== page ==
And however big the jolliness stereotype, it is nonetheless a positive one, and should only be reinforced by the fact that the streets of Ireland are full of friendly passers-by who all seem to be on cloud nine, as if a joke has been told, a good deal made or a girl had just overturned her wheelbarrow. We are referring to, of course, the famous fishmonger called Molly Malone, one of the many characters whose statues stand proud in the city and tell its tale.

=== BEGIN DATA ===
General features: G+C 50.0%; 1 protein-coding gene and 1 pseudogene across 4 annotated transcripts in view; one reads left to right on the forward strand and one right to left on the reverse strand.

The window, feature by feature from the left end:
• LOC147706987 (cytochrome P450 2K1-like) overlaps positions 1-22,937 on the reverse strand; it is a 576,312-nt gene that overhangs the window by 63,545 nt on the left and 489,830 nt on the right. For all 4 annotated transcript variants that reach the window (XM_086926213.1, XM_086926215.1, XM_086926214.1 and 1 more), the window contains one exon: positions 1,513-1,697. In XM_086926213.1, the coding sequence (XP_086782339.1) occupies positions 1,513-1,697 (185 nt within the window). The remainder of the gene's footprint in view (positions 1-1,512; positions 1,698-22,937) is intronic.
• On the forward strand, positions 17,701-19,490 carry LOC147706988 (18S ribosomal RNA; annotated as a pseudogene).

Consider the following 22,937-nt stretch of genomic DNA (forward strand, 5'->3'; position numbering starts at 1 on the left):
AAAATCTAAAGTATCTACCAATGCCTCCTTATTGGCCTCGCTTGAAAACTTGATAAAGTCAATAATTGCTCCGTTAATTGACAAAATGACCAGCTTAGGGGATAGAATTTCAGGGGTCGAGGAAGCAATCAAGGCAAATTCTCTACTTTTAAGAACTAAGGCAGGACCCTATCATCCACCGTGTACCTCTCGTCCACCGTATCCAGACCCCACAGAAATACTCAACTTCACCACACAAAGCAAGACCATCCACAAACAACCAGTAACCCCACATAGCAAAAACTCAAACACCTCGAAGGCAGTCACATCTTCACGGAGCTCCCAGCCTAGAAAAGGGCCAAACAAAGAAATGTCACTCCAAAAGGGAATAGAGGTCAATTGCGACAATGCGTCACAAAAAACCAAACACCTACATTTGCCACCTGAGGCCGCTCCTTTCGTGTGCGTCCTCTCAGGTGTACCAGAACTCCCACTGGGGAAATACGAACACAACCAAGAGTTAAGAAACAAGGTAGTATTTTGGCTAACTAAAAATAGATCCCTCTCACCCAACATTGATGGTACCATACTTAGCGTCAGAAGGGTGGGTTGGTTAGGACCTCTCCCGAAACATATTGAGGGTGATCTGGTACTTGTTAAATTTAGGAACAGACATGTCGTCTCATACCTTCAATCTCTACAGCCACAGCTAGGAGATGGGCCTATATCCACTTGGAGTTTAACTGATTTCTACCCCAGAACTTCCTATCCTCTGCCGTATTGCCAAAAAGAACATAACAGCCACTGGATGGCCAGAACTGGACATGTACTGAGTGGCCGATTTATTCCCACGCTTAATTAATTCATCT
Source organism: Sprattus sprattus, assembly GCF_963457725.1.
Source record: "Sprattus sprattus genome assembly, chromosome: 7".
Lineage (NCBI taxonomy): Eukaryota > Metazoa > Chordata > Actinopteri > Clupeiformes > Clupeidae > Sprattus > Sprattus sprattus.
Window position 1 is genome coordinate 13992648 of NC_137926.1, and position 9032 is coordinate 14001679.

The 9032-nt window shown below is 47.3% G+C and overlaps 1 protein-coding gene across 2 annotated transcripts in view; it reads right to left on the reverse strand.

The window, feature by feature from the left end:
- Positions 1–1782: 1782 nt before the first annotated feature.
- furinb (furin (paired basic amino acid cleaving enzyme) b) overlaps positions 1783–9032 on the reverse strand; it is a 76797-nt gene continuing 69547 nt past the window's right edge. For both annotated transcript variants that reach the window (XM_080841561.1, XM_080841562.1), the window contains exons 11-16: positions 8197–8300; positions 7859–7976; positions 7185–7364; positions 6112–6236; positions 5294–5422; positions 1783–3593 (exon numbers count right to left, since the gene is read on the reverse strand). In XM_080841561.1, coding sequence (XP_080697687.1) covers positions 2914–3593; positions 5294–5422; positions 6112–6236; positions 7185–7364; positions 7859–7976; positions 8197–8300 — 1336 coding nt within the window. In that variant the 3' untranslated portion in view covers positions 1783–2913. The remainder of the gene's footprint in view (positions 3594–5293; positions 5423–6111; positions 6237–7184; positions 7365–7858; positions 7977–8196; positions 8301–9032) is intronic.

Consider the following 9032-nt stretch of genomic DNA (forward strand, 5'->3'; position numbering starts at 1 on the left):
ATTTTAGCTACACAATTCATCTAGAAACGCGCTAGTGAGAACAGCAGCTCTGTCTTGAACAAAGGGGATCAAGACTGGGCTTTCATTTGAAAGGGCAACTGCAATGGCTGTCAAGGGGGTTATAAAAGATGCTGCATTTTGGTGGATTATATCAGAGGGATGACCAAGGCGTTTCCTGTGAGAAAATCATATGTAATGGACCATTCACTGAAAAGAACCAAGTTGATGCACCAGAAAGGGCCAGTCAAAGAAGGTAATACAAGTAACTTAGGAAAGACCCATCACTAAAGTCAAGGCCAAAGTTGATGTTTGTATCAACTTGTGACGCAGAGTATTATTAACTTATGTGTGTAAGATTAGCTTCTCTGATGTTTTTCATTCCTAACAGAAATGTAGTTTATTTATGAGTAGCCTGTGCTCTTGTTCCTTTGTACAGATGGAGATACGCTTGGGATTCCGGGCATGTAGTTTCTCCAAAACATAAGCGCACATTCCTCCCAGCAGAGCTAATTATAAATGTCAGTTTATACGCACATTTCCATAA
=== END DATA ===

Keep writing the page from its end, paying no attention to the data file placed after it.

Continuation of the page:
Although the city’s name, when chewed up over time through chokingly difficult to pronounce old Irish, English, Norse, Icelandic, Manx and Welsh versions which we are not going to attempt at summarising here further, “Dublin” ends up meaning a “black tidal pool”. For something that grew out of a black tidal pool, Dublin is nowhere near as discouraging as the etymological origin suggests. It is rather an extremely charming and colourful city that lies at the mouth of the river Liffey, hugging the Irish Sea at Dublin Bay to the east and at the foot of Irish Mountains that rise to its south.